XIX. And if any of the said assizes cannot be taken on the day of the county court, let there remain of the knights and freeholders, who were present at the county court on that day, as many as may be required for the efficient making of judgments, according as the business be more or less.
XX. A freeman shall not be amerced for a slight offense, except in accordance with the degree of the offense; and for a grave offense he shall be amerced in accordance with the gravity of the offense, yet saving always his “
'contenement”; 6 and a merchant in the same way, saving his “merchandise”; and a villein shall be amerced in the same way, saving his "waynage” — if they have fallen into our mercy: and none of the aforesaid amercements shall be imposed except by the oath of honest men in the neighborhood.
XXI. Earls and barons shall not be amerced except through their peers, and only in accordance with the degree of the offense.
XXII. A clerk shall not be amerced in respect of his lay holding except after the manner of the others aforesaid: further, he shall not be amerced in accordance with the extent of his ecclesiastical benefice.
1 That is, law suits in which the Crown had no special interest.
5 The word "assize” here means an assembly of knights or other substantial persons, held at a certain time and place where they sit with the justiciar.
6 That by which a person subsists and which is essential to his rank in life.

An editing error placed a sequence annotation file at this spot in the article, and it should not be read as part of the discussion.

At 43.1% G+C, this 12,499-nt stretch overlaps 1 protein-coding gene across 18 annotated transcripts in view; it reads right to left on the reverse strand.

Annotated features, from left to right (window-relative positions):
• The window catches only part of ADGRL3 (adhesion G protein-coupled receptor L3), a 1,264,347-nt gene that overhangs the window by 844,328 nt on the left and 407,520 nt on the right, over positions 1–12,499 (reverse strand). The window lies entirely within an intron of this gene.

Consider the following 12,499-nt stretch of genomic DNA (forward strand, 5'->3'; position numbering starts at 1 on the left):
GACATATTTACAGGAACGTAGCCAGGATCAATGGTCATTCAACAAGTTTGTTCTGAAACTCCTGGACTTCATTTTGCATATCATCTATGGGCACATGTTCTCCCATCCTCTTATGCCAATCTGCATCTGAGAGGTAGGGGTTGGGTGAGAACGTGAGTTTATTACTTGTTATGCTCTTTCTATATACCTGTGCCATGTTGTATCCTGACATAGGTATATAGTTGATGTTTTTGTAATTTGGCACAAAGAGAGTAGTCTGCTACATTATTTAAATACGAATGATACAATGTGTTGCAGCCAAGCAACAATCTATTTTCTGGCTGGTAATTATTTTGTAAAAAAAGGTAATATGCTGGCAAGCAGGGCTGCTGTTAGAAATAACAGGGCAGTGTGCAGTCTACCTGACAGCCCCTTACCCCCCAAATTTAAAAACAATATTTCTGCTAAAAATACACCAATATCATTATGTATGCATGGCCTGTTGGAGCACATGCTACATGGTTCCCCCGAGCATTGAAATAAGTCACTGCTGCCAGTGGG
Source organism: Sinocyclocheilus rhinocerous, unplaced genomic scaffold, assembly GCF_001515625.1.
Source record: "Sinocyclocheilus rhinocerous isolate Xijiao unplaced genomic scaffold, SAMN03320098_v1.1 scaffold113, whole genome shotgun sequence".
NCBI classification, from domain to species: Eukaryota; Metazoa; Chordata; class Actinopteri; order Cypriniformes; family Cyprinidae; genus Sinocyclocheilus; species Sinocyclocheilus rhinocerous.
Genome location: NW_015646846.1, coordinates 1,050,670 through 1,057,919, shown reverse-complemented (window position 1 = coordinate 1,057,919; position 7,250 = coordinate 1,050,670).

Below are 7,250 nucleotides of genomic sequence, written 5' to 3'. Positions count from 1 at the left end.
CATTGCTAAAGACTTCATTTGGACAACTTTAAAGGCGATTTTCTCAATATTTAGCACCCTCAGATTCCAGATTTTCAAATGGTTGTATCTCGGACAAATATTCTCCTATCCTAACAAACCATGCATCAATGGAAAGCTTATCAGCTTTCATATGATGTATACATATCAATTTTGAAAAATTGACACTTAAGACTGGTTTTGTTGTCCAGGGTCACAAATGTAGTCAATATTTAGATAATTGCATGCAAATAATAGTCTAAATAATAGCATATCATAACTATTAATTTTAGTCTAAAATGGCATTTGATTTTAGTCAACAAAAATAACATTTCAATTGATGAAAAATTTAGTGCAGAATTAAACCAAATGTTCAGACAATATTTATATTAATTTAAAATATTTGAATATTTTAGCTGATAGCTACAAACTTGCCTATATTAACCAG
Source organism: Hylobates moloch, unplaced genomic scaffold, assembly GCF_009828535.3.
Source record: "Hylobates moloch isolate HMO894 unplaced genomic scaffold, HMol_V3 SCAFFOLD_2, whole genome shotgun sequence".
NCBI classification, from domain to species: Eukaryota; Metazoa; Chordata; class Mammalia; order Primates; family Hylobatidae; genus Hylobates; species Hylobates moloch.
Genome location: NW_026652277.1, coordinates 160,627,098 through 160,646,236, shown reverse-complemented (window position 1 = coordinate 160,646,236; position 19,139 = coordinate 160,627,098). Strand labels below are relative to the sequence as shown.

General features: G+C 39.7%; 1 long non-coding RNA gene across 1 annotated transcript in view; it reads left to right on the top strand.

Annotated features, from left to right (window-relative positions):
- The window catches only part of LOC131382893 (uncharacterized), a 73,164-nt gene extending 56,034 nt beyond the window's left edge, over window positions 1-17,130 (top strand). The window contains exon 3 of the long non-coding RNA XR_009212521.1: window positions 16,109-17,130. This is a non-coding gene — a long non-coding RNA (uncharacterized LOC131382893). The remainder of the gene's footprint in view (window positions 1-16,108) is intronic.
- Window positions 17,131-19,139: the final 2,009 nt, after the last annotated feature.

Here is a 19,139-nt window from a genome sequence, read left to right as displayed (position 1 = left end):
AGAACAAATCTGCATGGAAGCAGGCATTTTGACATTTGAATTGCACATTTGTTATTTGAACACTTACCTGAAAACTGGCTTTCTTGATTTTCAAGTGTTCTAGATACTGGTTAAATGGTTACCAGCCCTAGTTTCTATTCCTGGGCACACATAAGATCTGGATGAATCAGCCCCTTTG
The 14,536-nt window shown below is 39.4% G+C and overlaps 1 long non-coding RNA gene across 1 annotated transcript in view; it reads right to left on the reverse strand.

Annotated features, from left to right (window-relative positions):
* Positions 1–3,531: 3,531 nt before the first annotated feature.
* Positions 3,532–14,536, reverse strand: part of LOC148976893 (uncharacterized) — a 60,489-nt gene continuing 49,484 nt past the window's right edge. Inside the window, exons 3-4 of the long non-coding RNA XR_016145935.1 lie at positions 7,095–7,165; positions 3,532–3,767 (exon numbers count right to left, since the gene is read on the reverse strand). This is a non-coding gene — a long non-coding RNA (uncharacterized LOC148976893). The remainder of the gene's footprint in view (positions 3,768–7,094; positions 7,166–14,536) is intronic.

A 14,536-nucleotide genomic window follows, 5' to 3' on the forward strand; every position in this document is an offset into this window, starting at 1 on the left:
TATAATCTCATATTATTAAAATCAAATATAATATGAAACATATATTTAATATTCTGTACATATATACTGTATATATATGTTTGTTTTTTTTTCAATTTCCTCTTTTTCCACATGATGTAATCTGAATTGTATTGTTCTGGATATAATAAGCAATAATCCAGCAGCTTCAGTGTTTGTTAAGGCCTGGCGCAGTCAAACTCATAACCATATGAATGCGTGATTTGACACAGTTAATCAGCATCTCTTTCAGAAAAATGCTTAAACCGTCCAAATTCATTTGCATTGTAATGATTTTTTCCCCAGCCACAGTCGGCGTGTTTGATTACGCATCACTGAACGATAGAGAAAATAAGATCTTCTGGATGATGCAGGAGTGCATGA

? An amercement was a payment demanded from a wrongdoer, who wished to buy himself back under protection of the law.
XXIII. No village or individual shall be compelled to make bridges at river banks, except those who from of old were legally bound to do so.
XXIV. No sheriff, constable, coroners, or others of our bailiffs shall hold pleas of our Crown.?
XXV. All counties, hundreds, wapentakes, and trithings (except our demesne manors) shall remain at the old rents, and without any additional payment.?
XXVI. If any one holding of us a lay fief shall die, and our sheriff or bailiff shall exhibit our letters patent of summons for a debt which the deceased owed to us, it shall be lawful for our sheriff or bailiff to attach and catalogue chattels of the deceased, found upon the lay fief, to the value of that debt, at the sight of law-worthy men, provided always that nothing whatever be thence removed until the debt which is evident shall be fully paid to us; and the residue shall be left to the executors to fulfill the will of the deceased; and if there be nothing due from him to us, all the chattels shall go to the deceased, saving to his wife and children their reasonable shares.
XXVII. If any freeman shall die intestate, his chattels shall be distributed by the hands of his nearest kinsfolk and friends, under supervision of the Church, saving to every one the debts which the deceased owed to him.
XXVIII. No constable or other bailiff of ours shall take corn or other provisions from any one without immediately tendering money therefor, unless he can have postponement thereof by permission of the seller.